I quickly found out that this was inaccurate. Aaron Marciniak, writing in the Twin Cities Daily Planet, called me out by name and said, "Hugunin was wrong." He then tricked my friend Jimmy Robinson into saying. "We (African-Americans) are not a significant part of the population. That's the general feeling of people who are not of our color." This was the very next paragraph after "Hugunin was wrong," and the obvious implication was that I was wrong because of a "feeling" that blacks "are not significant." I flatter myself that my friend Jimmy Robinson would not have said that about me and would not have said it at all if he thought that Marciniak was going to present it as an attack on my character. But, who knows?
At least the article went on to present some useful information. It turns out that two African-American athletes, Leon Combs and Curtis Russell, played in the state tournament in 1947 with St. Paul Marshall. Now, I can tell you that I've read numerous descriptions of the 1947 state tournament, and nowhere in any of the reports was any mention that Combs and Russell were black. The incredible irony of the whole situation is that in 1947 St. Paul Marshall was coached by my mother's first cousin, Cody Hanzel.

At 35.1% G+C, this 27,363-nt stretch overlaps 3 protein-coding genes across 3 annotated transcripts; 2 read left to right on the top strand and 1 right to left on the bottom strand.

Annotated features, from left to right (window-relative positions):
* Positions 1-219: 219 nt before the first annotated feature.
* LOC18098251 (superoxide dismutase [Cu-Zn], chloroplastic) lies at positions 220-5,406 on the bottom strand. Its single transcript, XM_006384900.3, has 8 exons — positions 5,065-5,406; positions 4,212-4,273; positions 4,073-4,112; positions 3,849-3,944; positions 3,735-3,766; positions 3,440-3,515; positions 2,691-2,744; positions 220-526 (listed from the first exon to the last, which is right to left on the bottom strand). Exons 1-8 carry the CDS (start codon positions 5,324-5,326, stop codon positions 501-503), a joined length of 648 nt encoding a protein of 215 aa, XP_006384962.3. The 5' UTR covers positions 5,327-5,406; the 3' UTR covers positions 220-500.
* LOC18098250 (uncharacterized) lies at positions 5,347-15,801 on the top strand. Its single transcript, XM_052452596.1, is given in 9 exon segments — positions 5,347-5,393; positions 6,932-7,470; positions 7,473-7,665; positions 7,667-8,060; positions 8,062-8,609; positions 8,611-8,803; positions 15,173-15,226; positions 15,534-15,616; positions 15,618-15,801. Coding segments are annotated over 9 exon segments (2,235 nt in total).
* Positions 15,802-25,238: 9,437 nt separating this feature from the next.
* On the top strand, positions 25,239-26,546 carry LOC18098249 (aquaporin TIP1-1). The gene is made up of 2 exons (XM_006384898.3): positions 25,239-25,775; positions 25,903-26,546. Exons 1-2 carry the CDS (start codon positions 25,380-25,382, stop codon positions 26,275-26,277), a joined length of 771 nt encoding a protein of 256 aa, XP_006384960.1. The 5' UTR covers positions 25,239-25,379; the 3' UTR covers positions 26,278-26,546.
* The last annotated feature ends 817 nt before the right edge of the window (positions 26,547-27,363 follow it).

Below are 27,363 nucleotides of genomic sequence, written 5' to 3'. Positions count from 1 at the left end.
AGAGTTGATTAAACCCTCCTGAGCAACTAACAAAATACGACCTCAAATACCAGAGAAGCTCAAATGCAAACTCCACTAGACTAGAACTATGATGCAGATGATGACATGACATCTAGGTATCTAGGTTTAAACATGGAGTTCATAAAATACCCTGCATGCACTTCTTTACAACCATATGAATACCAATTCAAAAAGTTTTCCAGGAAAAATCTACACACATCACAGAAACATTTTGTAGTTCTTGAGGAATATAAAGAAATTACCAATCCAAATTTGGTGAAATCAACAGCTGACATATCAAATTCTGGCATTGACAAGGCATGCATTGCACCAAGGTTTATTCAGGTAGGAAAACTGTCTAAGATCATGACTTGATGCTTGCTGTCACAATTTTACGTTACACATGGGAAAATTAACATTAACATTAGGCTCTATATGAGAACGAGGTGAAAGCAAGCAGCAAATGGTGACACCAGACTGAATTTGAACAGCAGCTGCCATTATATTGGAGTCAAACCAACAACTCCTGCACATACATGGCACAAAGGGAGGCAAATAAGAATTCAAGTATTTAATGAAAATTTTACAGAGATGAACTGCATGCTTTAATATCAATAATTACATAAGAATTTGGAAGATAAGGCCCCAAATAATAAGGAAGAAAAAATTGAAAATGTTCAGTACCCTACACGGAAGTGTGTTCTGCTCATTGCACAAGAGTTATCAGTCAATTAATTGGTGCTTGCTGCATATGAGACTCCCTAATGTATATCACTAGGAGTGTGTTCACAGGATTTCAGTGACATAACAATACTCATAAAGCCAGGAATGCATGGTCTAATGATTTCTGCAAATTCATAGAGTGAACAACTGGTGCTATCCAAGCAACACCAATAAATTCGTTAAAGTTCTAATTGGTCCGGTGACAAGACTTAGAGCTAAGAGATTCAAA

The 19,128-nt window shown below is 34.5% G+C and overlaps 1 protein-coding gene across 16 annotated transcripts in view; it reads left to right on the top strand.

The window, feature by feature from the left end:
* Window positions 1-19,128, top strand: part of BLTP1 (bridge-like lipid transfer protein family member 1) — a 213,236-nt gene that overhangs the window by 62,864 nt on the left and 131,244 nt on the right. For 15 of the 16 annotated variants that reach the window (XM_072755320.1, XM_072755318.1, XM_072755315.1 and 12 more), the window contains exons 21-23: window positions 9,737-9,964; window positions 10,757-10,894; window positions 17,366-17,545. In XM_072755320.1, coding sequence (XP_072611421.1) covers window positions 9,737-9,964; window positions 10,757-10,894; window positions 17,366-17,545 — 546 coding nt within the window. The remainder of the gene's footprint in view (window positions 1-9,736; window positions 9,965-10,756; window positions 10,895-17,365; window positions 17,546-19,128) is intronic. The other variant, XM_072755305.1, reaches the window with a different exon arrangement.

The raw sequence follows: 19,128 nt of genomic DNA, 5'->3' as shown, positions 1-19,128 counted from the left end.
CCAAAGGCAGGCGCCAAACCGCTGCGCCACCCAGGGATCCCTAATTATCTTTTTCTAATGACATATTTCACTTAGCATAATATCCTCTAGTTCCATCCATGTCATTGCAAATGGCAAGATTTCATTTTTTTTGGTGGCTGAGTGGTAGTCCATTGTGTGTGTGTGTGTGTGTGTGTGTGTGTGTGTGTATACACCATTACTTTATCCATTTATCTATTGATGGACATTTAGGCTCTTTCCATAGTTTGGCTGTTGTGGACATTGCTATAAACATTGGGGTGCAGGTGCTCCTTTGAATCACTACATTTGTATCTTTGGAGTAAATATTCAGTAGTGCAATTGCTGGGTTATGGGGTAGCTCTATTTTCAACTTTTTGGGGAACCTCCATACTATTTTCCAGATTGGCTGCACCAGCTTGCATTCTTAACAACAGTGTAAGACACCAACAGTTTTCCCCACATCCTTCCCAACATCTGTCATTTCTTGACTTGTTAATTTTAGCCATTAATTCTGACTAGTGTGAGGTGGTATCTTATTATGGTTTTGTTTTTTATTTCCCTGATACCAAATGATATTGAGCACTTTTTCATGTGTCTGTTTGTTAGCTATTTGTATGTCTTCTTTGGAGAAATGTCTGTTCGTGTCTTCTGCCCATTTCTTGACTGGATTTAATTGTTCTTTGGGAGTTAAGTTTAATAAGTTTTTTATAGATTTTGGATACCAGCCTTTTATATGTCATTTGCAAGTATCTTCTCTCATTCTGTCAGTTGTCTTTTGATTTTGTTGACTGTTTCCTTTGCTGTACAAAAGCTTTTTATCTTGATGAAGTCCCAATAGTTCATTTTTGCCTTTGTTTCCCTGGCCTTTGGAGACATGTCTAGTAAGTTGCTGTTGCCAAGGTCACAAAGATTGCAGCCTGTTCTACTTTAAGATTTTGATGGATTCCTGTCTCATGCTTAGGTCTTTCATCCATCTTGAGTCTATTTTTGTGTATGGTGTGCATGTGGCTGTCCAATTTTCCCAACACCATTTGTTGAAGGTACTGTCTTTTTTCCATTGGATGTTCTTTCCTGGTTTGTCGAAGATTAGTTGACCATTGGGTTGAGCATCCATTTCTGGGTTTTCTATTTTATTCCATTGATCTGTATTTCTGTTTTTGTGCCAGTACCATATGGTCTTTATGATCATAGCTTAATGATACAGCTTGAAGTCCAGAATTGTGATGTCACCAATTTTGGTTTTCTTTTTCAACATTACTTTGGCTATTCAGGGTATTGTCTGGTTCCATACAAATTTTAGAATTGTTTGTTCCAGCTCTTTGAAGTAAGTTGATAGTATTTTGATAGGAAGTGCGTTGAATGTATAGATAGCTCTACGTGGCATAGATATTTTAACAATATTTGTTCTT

The point of this article is to set the record straight and to tell you that Marciniak was wrong and...okay, we'll leave it there. But, yeah, I'm pissed at the way he portrayed this matter. If I hadn't cared enough to ask the question and to posit Bob Wagner as a possible answer in the first place, nobody would ever have known about Leon Combs and Curtis Russell. But, as I said, we now know that Combs and Russell were not the first African-American athletes to play in the state tournament. This information in now wa diminishes their accomplishment, by the way. They were the first blacks to play in the tournament in 29 years, as far as we know. It is obvious to anyone who knows anything about American history that they must have faced a tremendous amount of racial prejudice along the way to that tournament. But, the fact is they were not the first.